This Physical Education and Coaching student is trekking over 4,000 km to support fellow sexual violence survivors
Content warning for mentions of sexual violence and suicide.
As a wrestling coach, certified personal trainer and Bachelor of Physical Education and Coaching student, Alyssa Kroeker knows all about the intense drive behind any athletic feat. This spring, she will trek the Pacific Crest Trail, a famous cross-continental hiking trail that takes six months on average to complete.
Alyssa has spent 17 months preparing for the challenge this 4,270-km trail poses, and the journey means more to her than a simple badge of accomplishment. As a survivor of sexual violence, Alyssa is undertaking this journey to heal. She hopes to extend that healing to fellow survivors. During the hike, she’ll be inviting fellow survivors to connect with her and share their stories, as well as raising funds for two charitable organizations to support those affected by sexual violence.
Alyssa spoke to us about her upcoming journey, how she’s been preparing for it, and how she wants to provide support and resources for fellow survivors.
The Pacific Crest Trail is one of the longest trails in North America, famous for the challenge of endurance it poses to hikers. You’ll be walking 10-20 miles a day through harsh weather and tough terrain. When and how did you decide to hike it?
It was about two years ago. At the time, I was in a very dark place. In 2015, I had been sexually assaulted by someone who I no longer accept as family. Then in 2019, I was assaulted again by a supposed family friend. I soon found myself questioning my will to live, and I did try at one point to take my own life. It was fight or die after that, but I still could barely get out of bed, shower or go outside alone – not even to walk my dog.
I’d always loved sports and the outdoors, but in that state, I couldn’t do them anymore. So I started reading and watching movies instead, because it let me escape without leaving the safety of my own home.
One day, my boyfriend threw on the movie Wild. It’s the story of a woman who faces personal tragedies that push her to hike the Pacific Crest Trail. While watching it, something inside of me just clicked, like a light in a dim room.
The moment the credits rolled, I dove headfirst into researching everything I could about the Pacific Crest Trail. I wanted to see pictures, know what hiking it would be like, everything. Eventually I found footage on YouTube about the experience, and seeing those videos finalized the choice for me. I knew I wanted to take that hike on.
But I’m not doing this to find myself. I am hiking the Pacific Crest Trail to create myself. To create a version of myself that makes me proud of who I am and what I stand for.
To do this hike, you typically need a lot of training and practice with the necessary equipment. How have you prepared for your journey?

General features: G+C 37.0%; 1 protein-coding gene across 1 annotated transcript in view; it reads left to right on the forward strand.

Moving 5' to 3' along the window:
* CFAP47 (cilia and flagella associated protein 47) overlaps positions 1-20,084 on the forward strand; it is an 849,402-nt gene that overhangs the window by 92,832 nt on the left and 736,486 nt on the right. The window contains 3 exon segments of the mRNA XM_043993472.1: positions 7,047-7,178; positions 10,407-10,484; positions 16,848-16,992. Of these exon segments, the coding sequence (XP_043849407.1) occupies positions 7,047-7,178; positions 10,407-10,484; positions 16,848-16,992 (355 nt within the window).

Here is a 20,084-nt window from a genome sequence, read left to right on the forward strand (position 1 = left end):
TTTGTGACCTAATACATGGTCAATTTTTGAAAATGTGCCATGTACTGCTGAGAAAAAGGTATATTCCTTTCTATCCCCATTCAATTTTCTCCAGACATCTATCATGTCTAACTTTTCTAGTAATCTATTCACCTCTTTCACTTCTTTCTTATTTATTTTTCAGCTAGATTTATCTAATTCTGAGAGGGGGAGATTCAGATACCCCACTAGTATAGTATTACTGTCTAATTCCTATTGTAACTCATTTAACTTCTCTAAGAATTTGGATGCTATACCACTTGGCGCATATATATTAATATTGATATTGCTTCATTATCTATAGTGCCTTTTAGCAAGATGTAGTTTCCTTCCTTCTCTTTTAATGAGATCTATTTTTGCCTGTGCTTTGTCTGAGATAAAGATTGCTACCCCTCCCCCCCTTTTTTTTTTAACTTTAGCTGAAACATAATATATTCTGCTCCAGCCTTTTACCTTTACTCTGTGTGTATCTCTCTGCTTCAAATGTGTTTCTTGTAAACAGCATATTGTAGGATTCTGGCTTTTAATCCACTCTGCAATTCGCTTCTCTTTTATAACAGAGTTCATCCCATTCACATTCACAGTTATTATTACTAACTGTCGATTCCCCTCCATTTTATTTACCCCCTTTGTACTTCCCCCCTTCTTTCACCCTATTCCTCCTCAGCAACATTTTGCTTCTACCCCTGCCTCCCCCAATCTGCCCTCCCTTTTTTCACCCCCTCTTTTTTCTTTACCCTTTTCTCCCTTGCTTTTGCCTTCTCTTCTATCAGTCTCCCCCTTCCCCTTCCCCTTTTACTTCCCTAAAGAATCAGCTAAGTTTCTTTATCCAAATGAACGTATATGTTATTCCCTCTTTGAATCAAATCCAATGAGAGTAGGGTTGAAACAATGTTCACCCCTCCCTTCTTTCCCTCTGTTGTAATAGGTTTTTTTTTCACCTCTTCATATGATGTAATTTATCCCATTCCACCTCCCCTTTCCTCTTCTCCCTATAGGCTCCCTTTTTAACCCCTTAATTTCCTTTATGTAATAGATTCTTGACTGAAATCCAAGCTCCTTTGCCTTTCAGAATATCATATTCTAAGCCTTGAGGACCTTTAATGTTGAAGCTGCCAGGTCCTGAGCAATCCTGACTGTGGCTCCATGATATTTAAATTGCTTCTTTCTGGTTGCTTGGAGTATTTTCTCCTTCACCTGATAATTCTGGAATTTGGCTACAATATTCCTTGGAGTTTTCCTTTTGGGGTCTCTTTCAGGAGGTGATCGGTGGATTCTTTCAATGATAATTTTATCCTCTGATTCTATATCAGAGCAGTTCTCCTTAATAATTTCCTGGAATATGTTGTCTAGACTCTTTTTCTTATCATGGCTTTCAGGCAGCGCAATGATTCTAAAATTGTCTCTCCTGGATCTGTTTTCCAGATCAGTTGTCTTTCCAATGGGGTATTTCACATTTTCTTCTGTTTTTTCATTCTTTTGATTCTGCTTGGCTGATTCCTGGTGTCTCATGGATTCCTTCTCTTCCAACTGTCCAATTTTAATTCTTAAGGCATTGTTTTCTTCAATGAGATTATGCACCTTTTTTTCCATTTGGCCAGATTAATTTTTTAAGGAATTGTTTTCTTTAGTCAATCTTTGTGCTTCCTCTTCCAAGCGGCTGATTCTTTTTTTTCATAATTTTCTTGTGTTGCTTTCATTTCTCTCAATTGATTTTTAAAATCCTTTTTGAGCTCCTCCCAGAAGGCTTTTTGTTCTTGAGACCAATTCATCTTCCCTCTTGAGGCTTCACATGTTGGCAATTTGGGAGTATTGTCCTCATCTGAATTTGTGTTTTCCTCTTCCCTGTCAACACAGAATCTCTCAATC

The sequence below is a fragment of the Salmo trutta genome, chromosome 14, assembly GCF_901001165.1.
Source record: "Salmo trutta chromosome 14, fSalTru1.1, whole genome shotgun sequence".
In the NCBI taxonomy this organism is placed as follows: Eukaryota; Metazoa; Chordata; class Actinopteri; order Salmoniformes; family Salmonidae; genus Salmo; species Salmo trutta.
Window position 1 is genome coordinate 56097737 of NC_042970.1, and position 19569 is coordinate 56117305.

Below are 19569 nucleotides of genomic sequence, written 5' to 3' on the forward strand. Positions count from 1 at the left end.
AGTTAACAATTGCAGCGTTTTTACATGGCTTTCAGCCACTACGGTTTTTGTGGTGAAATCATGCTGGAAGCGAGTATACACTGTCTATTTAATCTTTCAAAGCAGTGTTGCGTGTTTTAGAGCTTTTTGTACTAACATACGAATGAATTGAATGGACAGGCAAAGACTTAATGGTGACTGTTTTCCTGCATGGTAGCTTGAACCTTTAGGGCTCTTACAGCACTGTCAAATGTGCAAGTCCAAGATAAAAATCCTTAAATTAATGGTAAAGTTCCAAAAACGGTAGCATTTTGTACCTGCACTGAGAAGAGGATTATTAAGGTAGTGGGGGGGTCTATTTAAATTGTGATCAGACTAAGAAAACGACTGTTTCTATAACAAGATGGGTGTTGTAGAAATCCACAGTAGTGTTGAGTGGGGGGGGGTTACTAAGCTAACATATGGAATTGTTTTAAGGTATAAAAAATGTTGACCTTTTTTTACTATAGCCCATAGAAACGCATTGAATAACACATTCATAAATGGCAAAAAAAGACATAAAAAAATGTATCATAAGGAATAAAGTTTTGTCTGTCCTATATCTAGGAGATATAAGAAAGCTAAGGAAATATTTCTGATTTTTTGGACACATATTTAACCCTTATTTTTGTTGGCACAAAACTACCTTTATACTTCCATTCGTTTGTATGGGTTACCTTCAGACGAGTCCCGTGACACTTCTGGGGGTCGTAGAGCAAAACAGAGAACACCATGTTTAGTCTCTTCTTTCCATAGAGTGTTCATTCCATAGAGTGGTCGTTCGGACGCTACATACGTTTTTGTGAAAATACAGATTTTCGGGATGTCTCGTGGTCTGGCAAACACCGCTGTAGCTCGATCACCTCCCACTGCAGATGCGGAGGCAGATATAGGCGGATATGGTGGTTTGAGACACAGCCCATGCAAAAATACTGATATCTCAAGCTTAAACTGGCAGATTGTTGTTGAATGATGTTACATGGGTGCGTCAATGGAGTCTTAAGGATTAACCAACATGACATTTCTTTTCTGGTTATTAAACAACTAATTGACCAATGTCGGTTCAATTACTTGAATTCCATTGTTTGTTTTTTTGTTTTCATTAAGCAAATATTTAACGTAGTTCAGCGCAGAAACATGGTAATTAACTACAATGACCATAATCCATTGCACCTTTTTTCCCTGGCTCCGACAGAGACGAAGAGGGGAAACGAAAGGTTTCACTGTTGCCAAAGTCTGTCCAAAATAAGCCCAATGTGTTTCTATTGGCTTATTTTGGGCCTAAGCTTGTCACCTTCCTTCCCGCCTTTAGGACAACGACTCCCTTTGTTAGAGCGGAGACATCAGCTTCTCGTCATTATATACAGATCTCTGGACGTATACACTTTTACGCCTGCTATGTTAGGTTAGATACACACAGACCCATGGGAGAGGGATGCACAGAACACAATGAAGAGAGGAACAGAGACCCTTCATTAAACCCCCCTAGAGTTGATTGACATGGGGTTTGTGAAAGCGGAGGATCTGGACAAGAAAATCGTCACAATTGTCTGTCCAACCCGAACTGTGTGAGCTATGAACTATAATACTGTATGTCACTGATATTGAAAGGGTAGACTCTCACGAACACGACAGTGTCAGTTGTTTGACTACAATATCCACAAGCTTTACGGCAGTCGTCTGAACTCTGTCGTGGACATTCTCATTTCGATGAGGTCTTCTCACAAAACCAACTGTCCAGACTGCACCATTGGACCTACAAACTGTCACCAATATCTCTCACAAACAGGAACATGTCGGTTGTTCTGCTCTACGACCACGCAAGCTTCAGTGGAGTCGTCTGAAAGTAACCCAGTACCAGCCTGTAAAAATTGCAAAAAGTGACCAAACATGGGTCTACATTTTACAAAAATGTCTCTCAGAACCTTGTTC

I studied the trail, gathered the gear I’d need and began training for it. It’s been tough, especially at first. There’s a heavy cost factor in finding the right gear, especially since you can’t return equipment that doesn’t work out once it’s used. And I’ve had an injured hip for over a year now. Before that injury, I had a whole plan to be in peak condition before the hike. But that vision was demolished when I learned just how much physio and rehab I needed. I would just keep re-injuring my hip by trying to force my body to train. I’m taking it a lot easier now, and I will get stronger on the trail.
Did you ever want to quit?
All that labour and training actually helped solidify my resolve by making me reflect on my motivations. The days I was most exhausted, physically and mentally, were when I really realized that I’m not only doing this for myself. It’s also for the people who have helped me along the way, and most of all, for other survivors. If I can inspire just one person to find the strength to keep fighting another day, then everything is worth it.
What impact do you hope your journey will have for other survivors?
I hope it will inspire them and reassure them that they can take power back. There are far too many survivors like me, voiceless and denied justice. I am fighting for my own justice, and in doing this hike, I want to illuminate our power and our perseverance.
To put that into action, I’m working with two organizations – WAVAW (Women Against Violence Against Women), a rape crisis centre in Vancouver, and the South Okanagan Women in Need Society. I’m going to be raising funds for fellow survivors as I hike by calling for donations. I’ll be sharing my travels on my Instagram and opening my direct messages to people who want to share their story with me. And I’m starting my own website to help document the hike and get the word out there.
You’re also working towards your bachelor’s degree right now. As you plan your departure, what makes your journey valuable for students like yourself?
Being a college student in Canada is frightening. Look at the federal statistics on student safety, for example. In 2019, 71 percent of students in college or university witnessed or faced unwanted sexual behaviours at school, or in a school-related setting. Given those numbers, and my own past experiences, I fear walking around campus and being in a classroom. I know that I’m not alone in that.
That said, I’ve been fortunate to have an incredibly supportive environment at Douglas. In fact, more than one of my teachers and lab techs have walked me from my car to the campus building and vice versa. They made sure I felt safe in class and during labs and field trips.
With that in mind, I hope that my travels and my story can help students on campus feel a little less alone, and a little more like they can get support from their communities.
Alyssa departs for her hike on March 26. Follow her journey at @thebcbackpacker on Instagram and at her website.
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